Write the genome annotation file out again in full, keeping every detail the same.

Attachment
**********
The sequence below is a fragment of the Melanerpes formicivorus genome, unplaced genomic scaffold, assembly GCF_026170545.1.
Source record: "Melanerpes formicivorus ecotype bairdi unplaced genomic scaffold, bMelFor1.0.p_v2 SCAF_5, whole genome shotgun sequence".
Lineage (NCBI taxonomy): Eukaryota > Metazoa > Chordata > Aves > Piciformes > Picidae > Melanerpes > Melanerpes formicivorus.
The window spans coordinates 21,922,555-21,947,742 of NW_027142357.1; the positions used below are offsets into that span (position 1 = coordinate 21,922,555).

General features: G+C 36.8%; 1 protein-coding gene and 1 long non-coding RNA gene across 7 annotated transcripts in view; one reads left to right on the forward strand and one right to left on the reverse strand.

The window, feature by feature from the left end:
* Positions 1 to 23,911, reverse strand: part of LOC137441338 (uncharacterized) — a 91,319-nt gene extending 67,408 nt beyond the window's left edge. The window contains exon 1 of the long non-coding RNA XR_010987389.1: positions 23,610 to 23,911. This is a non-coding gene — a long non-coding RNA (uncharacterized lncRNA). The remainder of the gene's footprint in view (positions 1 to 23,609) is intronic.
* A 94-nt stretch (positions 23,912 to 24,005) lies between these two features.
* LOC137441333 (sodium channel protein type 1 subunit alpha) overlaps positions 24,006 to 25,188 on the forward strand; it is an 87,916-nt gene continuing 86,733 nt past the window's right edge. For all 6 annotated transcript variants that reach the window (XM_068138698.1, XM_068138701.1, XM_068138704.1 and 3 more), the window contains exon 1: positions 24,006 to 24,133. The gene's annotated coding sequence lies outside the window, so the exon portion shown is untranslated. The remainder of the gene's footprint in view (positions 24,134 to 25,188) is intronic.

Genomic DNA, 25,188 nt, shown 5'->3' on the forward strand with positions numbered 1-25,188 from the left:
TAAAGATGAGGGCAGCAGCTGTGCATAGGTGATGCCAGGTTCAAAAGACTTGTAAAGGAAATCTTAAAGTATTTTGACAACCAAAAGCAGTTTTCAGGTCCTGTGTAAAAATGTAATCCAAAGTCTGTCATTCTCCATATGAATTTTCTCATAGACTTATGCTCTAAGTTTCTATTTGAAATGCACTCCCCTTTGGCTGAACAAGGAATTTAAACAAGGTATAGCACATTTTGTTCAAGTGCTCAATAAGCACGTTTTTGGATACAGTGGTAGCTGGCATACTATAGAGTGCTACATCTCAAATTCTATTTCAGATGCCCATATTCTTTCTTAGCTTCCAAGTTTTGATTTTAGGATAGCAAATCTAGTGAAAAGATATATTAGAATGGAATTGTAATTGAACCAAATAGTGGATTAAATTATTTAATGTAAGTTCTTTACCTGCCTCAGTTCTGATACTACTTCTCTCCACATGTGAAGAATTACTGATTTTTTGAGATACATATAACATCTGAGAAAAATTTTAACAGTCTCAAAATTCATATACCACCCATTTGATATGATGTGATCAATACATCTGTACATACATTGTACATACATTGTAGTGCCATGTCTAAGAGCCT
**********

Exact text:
The sequence below is a fragment of the Melanerpes formicivorus genome, unplaced genomic scaffold, assembly GCF_026170545.1.
Source record: "Melanerpes formicivorus ecotype bairdi unplaced genomic scaffold, bMelFor1.0.p_v2 SCAF_5, whole genome shotgun sequence".
Lineage (NCBI taxonomy): Eukaryota > Metazoa > Chordata > Aves > Piciformes > Picidae > Melanerpes > Melanerpes formicivorus.
The window spans coordinates 21,922,555-21,947,742 of NW_027142357.1; the positions used below are offsets into that span (position 1 = coordinate 21,922,555).

General features: G+C 36.8%; 1 protein-coding gene and 1 long non-coding RNA gene across 7 annotated transcripts in view; one reads left to right on the forward strand and one right to left on the reverse strand.

The window, feature by feature from the left end:
* Positions 1 to 23,911, reverse strand: part of LOC137441338 (uncharacterized) — a 91,319-nt gene extending 67,408 nt beyond the window's left edge. The window contains exon 1 of the long non-coding RNA XR_010987389.1: positions 23,610 to 23,911. This is a non-coding gene — a long non-coding RNA (uncharacterized lncRNA). The remainder of the gene's footprint in view (positions 1 to 23,609) is intronic.
* A 94-nt stretch (positions 23,912 to 24,005) lies between these two features.
* LOC137441333 (sodium channel protein type 1 subunit alpha) overlaps positions 24,006 to 25,188 on the forward strand; it is an 87,916-nt gene continuing 86,733 nt past the window's right edge. For all 6 annotated transcript variants that reach the window (XM_068138698.1, XM_068138701.1, XM_068138704.1 and 3 more), the window contains exon 1: positions 24,006 to 24,133. The gene's annotated coding sequence lies outside the window, so the exon portion shown is untranslated. The remainder of the gene's footprint in view (positions 24,134 to 25,188) is intronic.

Genomic DNA, 25,188 nt, shown 5'->3' on the forward strand with positions numbered 1-25,188 from the left:
TAAAGATGAGGGCAGCAGCTGTGCATAGGTGATGCCAGGTTCAAAAGACTTGTAAAGGAAATCTTAAAGTATTTTGACAACCAAAAGCAGTTTTCAGGTCCTGTGTAAAAATGTAATCCAAAGTCTGTCATTCTCCATATGAATTTTCTCATAGACTTATGCTCTAAGTTTCTATTTGAAATGCACTCCCCTTTGGCTGAACAAGGAATTTAAACAAGGTATAGCACATTTTGTTCAAGTGCTCAATAAGCACGTTTTTGGATACAGTGGTAGCTGGCATACTATAGAGTGCTACATCTCAAATTCTATTTCAGATGCCCATATTCTTTCTTAGCTTCCAAGTTTTGATTTTAGGATAGCAAATCTAGTGAAAAGATATATTAGAATGGAATTGTAATTGAACCAAATAGTGGATTAAATTATTTAATGTAAGTTCTTTACCTGCCTCAGTTCTGATACTACTTCTCTCCACATGTGAAGAATTACTGATTTTTTGAGATACATATAACATCTGAGAAAAATTTTAACAGTCTCAAAATTCATATACCACCCATTTGATATGATGTGATCAATACATCTGTACATACATTGTACATACATTGTAGTGCCATGTCTAAGAGCCT